UNH Students Set Primary Date, Will Be First To Vote In Granite State
By Lori Wright, Media Relations
November 21, 2007
Although the date of the New Hampshire Presidential Primary is yet to be determined,
UNH students will be the first to vote in the Granite State, going to the polls
this December as part of the university’s first mock presidential primary “Wildcats
Sponsored by the UNH Discovery Program and Department of Residential Life,
Wildcats Vote will be the university’s first ever large-scale, simulated
presidential primary for students.
The campus-wide political exercise slated for December 2007 is meant to educate
students about the presidential primary process and underscore New Hampshire’s
role as the first–in-the-nation primary state. It will target UNH’s
11,000 residential and commuter students.
A Primary Primer issue forum moderated by Dante Scala, associate professor
of political science, will be held Thursday, Dec. 6, to inform students of
four major issues facing their generation in the upcoming presidential election:
the environment, U.S. foreign policy, education and healthcare. Additionally,
students will have an opportunity to meet with representatives of all of the
presidential campaigns to discuss their concerns.
The Primary Primer will feature discussions by Tama Andrews, lecturer in the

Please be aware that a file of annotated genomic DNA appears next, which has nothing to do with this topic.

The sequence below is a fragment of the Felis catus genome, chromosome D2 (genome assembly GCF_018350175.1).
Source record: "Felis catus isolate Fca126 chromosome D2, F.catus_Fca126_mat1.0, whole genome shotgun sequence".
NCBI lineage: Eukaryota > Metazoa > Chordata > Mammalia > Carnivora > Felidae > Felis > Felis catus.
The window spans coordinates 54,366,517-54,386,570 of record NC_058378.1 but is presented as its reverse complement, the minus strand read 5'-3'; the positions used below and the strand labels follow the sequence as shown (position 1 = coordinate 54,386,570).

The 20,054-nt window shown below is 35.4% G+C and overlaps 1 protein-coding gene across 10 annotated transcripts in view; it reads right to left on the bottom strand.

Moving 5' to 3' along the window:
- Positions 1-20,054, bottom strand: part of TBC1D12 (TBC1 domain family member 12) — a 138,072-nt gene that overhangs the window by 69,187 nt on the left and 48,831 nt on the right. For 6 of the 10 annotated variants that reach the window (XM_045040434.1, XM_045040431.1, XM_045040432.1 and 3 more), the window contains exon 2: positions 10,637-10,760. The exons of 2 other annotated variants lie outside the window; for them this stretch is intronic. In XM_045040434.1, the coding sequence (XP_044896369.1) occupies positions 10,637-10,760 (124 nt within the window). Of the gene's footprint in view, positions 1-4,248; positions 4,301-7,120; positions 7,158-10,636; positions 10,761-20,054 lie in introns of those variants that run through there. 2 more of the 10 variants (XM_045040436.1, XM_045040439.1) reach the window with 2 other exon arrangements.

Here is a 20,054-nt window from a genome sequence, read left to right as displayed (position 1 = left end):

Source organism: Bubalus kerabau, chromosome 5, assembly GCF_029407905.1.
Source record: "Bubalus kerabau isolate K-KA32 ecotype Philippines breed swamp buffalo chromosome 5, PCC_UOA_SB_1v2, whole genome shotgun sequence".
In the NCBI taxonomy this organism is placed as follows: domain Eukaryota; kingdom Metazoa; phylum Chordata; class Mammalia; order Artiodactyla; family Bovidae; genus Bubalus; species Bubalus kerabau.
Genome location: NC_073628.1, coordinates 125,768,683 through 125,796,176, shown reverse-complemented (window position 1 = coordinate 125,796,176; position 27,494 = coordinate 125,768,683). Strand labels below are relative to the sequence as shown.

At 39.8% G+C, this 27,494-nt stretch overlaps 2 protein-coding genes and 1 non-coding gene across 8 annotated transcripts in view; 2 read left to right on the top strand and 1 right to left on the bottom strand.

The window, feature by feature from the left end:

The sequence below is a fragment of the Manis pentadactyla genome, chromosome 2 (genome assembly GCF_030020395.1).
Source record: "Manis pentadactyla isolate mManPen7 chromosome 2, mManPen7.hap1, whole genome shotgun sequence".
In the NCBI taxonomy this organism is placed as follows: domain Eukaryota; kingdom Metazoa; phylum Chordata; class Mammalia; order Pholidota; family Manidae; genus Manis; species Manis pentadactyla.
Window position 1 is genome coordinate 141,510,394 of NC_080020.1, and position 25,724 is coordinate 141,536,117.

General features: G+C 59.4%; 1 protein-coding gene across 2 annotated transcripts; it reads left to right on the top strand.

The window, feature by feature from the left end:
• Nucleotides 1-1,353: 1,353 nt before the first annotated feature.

department of political science, on the history of New Hampshire as first in
the nation; Scala on an overview of the New Hampshire Primary in selecting
a president and the difference between a primary and a caucus; Andy Smith,
director of the UNH Survey Center and associate professor of political science,
on current New Hampshire Primary candidate poll standings; Alynna Lyon, associate
professor of political science, on the impact of a U.S. president in the world;
and Vanessa Druskat, associate professor of organizational behavior and management
at WSBE, who will talk about how to be an independent thinker when deciding
on which candidate to support.
Voting will occur during a three-day period from Tuesday, Dec. 11, through
Thursday, Dec. 13, at polling stations in each of the university’s 21
residence halls, the MUB and two university apartment complexes. The polling
places have been divided into three areas, and each area will vote on a separate
“We plan to report the results as the vote progresses, with the ballots
counted on the night of each the vote. Voting by areas is intentionally designed
to simulate how results from states that voted previously influence states
that have primaries later in the season,” said Michele Holt-Shannon,
assistant director of the Discovery Program.
UNH will hold a news conference Friday, Dec. 14, at noon in the MUB food court
to announce the results of the Wildcats Vote.
At the conclusion of the mock primary, UNH will educate students about the
primary system, including the benefits and drawbacks of using popular vote
and the Electoral College system to elect presidents.
“Our hope is that students will not only learn about their electoral
system, but more importantly, realize that they have the very real possibility
of affecting the outcome of next year’s presidential contest,” said
Taras Ferencevych, an organizer of Wildcats Vote. “Eleven thousand students
casting votes in New Hampshire is bound to attract some high-profile attention.”
For more information contact Holt-Shannon at Michele.firstname.lastname@example.org or 2-0130.